Have you ever lied on a resume? According to a new survey put out by Career Builder, 58% of employers have caught a job candidate in a lie. What’s more surprising, is that 40% of employers wouldn’t dismiss the applicant right away and 7% would be willing to overlook it if they met and liked the person.
When asked about the most unusual lies they’ve ever encountered, employers recalled the times when a job-seeker:
- Submitted his father’s resume since they both had the same name. (One was a Sr. and the other a Jr.)
- Claimed to be the assistant to the prime minister of a country that doesn’t have a prime minister.
- Listed himself as a high school basketball free-throw champion, but when it came up in the interview, admitted it was a lie.
- Claimed to have been an Olympic gold medalist.
- Cited his experience as “construction supervisor.” It was later learned that the candidate supervised the building of a dog house!
- Declared to have 25 years of experience—at the age of 32.
- Pretended to have a 20-year career as the nanny of celebrities like Tom Cruise and Madonna.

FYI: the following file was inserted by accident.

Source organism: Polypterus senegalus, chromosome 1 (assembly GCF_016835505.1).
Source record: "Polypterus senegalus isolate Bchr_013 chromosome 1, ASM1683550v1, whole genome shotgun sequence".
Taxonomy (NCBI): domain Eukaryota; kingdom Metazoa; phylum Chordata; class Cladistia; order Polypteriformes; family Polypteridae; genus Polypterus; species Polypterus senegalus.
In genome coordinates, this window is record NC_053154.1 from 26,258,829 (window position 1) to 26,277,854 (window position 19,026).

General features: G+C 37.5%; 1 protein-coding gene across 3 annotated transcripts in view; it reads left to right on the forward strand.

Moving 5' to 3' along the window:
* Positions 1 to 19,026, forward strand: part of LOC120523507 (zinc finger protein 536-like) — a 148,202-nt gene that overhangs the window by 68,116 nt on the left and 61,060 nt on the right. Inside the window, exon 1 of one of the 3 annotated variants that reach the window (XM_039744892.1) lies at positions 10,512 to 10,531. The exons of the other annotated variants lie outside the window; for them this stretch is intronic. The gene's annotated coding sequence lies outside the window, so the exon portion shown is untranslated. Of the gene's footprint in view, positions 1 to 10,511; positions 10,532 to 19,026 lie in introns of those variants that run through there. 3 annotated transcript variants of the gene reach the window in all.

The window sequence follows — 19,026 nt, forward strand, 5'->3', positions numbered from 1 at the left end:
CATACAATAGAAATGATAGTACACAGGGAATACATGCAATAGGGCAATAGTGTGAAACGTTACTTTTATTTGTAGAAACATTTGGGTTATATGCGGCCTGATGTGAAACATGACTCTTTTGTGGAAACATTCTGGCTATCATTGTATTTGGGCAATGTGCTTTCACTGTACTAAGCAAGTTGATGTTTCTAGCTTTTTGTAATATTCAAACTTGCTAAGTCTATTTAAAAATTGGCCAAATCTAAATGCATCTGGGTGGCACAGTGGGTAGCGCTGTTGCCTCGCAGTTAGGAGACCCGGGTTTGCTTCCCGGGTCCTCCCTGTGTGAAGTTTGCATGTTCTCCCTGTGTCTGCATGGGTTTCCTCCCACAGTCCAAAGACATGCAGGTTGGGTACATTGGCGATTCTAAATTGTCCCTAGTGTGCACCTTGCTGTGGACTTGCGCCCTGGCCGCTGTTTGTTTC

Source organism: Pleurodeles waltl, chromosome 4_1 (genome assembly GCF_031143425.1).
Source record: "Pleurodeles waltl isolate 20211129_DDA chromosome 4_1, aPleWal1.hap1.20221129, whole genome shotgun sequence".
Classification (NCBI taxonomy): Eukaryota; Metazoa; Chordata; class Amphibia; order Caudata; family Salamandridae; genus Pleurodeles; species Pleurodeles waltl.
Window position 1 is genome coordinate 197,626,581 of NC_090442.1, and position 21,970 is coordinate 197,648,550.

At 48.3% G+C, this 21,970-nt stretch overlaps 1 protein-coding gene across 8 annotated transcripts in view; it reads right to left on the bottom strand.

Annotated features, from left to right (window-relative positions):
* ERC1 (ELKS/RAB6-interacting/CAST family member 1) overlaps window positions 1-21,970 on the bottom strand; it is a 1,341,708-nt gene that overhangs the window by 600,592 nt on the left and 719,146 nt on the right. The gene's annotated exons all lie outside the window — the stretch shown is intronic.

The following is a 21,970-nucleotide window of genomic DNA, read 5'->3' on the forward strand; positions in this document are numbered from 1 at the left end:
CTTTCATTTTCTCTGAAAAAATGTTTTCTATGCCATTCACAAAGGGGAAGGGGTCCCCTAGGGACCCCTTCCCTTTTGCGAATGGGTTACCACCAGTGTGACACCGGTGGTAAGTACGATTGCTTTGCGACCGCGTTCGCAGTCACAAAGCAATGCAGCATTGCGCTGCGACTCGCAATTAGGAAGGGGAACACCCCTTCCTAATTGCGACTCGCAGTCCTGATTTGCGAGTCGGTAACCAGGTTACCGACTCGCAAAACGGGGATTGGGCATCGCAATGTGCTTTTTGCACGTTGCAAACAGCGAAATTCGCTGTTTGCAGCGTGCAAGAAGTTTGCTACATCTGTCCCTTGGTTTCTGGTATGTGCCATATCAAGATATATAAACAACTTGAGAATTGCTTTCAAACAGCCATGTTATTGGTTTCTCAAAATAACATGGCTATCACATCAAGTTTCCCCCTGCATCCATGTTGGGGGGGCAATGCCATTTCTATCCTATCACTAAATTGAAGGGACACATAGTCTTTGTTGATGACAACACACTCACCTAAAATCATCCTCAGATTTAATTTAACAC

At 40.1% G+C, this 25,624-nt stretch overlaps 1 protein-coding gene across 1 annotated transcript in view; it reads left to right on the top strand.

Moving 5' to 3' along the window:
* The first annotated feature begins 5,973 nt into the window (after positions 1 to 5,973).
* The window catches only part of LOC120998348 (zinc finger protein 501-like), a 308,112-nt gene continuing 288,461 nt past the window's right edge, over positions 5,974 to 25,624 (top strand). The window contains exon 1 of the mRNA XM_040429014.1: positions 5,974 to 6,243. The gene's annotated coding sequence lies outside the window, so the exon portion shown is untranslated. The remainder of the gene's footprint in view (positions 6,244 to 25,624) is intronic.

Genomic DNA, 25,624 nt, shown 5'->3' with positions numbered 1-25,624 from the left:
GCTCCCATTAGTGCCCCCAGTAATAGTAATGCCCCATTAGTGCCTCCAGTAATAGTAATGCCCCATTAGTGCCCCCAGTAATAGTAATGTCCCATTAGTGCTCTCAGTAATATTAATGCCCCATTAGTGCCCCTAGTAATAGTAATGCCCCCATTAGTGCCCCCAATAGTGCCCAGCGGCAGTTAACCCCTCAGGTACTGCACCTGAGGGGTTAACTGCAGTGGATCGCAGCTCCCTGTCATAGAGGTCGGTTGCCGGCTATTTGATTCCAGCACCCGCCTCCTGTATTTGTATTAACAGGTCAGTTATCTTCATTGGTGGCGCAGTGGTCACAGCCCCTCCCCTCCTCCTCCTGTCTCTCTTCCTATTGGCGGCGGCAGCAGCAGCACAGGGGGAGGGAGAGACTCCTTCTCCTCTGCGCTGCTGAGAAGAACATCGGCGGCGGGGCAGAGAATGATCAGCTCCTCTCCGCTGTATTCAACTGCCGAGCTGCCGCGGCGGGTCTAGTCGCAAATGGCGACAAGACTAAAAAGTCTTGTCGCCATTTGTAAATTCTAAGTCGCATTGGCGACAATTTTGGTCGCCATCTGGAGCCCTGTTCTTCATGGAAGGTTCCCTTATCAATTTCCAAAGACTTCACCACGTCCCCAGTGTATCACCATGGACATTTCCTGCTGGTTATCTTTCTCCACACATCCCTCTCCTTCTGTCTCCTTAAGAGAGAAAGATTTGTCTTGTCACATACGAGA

- Listed three jobs on a resume that the applicant worked at for two days, another for one day, and not at all for the third.
- Applied for a gig with a company that had just fired him. He listed the company under previous employment and indicated on his resume that he had quit.
- Submitted two different resumes for the same position. Each one had a different work history.
The most common lies caught on resumes include:
Embellished skill set (57%)
Embellished responsibilities (55%)
Dates of employment (42%)
Job title (34%)
Academic degree (33%)
Companies worked for (26%)
Accolades/awards received – (18%)